By J. Craig Venter
The successful memoir of the fellow at the back of one of many maximum feats in clinical history
Of all of the clinical achievements of the previous century, probably none can fit the interpreting of the human genetic code, either for its technical brilliance and for its implications for our destiny. In A existence Decoded, J. Craig Venter lines his upward push from an uninspired pupil to at least one of the main attention-grabbing and debatable figures in technology this day. right here, Venter relates the unprecedented drama of the search to decode the human genome?a objective he envisioned he might in attaining years prior and extra affordably than the government-sponsored Human Genome undertaking, and one who he fulfilled in 2001. an exhilarating tale of detection, A lifestyles Decoded is usually a revealing, and sometimes troubling, examine how technological know-how is practiced today.
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Extra resources for A Life Decoded: My Genome: My Life
T h e gang left the stadium for d o w n t o w n San Mateo, and I found myself in the backseat of a stolen car that was being hot-wired. W e set out on a joy ride. W h e n a police car began to follow with flashing lights and siren, I panicked. W e swerved into an alley close to the stadium and braked hard. I got out and ran as fast as I could back to the bleachers, m y family, and normal life. However adventurous I might be, I was not a criminal. I began my second year of high school with a new outlook.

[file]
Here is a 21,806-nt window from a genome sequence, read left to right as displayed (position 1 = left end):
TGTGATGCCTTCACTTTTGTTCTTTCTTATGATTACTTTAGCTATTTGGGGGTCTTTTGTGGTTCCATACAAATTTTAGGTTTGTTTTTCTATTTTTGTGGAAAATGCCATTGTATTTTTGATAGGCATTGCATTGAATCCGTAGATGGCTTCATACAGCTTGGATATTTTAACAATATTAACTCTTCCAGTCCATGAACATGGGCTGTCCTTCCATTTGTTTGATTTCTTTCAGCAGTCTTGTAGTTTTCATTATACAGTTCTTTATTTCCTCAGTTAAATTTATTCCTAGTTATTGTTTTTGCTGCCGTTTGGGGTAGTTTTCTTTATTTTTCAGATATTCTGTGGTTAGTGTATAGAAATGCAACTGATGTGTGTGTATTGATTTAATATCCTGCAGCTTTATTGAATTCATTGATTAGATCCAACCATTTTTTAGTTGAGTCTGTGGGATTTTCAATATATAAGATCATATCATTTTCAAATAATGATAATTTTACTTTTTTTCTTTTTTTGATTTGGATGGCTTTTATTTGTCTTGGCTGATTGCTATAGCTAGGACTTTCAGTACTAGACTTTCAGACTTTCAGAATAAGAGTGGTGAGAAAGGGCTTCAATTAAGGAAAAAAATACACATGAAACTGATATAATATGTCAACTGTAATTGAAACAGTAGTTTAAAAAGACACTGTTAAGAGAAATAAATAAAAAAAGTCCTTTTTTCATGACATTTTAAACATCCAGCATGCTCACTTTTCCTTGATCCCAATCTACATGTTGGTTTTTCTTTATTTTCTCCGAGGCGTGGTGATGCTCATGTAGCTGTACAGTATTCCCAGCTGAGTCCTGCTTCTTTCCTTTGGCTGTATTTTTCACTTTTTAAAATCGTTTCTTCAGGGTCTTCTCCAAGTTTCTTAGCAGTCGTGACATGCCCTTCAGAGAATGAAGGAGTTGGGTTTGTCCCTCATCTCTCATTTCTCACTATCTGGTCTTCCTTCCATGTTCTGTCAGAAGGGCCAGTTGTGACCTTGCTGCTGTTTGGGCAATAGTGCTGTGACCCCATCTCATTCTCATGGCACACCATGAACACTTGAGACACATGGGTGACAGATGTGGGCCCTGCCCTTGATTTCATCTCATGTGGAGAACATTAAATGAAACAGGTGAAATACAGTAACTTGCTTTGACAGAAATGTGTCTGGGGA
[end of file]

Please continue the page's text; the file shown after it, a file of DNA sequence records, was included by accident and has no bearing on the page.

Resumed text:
O u r new h o m e and neighborhood did not change me in that respect. M y mischief making was n o w inspired by a friend whose father was a railroad worker and whose family lived in a railcar on a side track near the station. With his inside knowledge he showed me useful tricks, such as h o w to release the brakes to stop a train and h o w to couple and uncouple railcars. At the end of the school year his family had to move to another station, to the deep relief of m y parents. I watched as his railcar clattered off, taking h i m out of m y life.
Craig Venter T raditional autobiography has generally had a p o o r press. T h e novelist D a p h n e d u Maurier condemned all examples of this literary form as selfindulgent. Others have quipped that autobiography reveals n o t h i n g bad about its writer except his memory. " His reason? " Because I have been fortunate enough to take part in one of the greatest, most exciting, and, potentially, most beneficial scientific adventures of all time, I believe m y story is a story well worth telling—even more so because it became so controversial, for political, economic, and scientific reasons—but I am well aware of the research that shows that m e m o r y is notoriously malleable.